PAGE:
I have some 8/4 stock that has a slight twist to it (less than 1/8")
but it's close to 8" wide and I own a 6" jointer. Is there a technique
I can use to get 1 side flat so I can put it through my planer? I
really don't want to rip it smaller and glue it back together.
You can attach it to a plywood or mdf sled for your paner, shim it up
so it won't rock, and plane out the twist. Then remove it from the sled
and plane the other side. The sled needs to be at least as long/wide as
your board. You can attach it with double-sided tape.
It can be done without a sled too, for minor irregularities. You'll also
need access to a surface planer
Hard to describe but it involves setting the fence slightly inside of 1/2
the width of the board (fence to outside of knives - 1/4" or so) so you get
a little overlap. If your board has a better, smoother half-side, do it
second. With the front table set for thin cut (1/16" to 1/32) clean up the
first side removing as little stock as possible. Then go to the second side
and then alternate as necessary. You'll probably need to maintain a little
more down force above the jointer bed than usual to keep the board level.
But not enough to bend the board.
You should not try to achieve perfection. In fact you might have some
unplaned wood left on the surface. The idea is to take both sides down,
evenly, to where they are an acceptably flat surface to lay on the bed of a
surface planer. Plane the other face, then go back an plane the face you
started with the jointer. Again - minimal cut depths on both jointer and
planer minimize waste.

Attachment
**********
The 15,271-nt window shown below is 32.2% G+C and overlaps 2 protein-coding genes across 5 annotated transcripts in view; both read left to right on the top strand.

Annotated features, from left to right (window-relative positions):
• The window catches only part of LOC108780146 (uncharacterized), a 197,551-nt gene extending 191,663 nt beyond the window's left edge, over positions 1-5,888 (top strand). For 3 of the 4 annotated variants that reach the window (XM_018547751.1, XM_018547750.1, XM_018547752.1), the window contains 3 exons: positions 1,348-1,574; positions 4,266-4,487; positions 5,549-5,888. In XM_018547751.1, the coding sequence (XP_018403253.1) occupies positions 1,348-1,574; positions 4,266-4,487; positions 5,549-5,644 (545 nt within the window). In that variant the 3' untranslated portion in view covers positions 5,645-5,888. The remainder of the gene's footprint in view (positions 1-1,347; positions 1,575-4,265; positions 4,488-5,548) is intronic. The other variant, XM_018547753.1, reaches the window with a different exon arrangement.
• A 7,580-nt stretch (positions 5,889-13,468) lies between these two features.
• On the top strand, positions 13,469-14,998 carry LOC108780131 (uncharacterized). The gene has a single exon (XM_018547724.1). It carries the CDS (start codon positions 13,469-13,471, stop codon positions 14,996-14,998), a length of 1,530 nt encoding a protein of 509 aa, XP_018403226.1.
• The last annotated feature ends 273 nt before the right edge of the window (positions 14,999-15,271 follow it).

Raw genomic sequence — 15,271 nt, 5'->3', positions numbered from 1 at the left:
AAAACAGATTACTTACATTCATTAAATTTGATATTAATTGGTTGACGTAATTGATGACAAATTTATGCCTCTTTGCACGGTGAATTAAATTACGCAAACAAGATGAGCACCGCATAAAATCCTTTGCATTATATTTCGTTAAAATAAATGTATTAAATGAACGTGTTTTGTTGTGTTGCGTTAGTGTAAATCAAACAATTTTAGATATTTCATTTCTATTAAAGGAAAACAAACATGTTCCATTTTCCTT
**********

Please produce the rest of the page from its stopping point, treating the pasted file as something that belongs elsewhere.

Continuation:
Might want to practice on scrap before you put valuable stock on the
You can do a rabbeting/rebate operation to flatten a 6" wide strip. Then,
attach a piece of 1/4" (or thicker if needed) as a sled to run the piece
through your planer, flattening the opposite side that you rabbeted. Now,
remove the ply sled and plane the sled (now removed) side flat and the
work to the desired thickness.
"It has been a source of great pain to me to have met with so many among
[my] opponents who had not the liberality to distinguish between
I know it's not the answer you ask for, but I was faced with the same
problem and bought a #4 Bailey hand plane. It didn't take long to take the
twist out of the board and run it through the planer. If all other fails,
you might try it. :-)
I feel that one shouldn't be restricted to the use of either power or hand
tools. I find the combined use of both simplifies things.
HomeOwnersHub.com is a website for homeowners and building and maintenance pros. It is not affiliated with any of the manufacturers or service providers discussed here.
All logos and trade names are the property of their respective owners.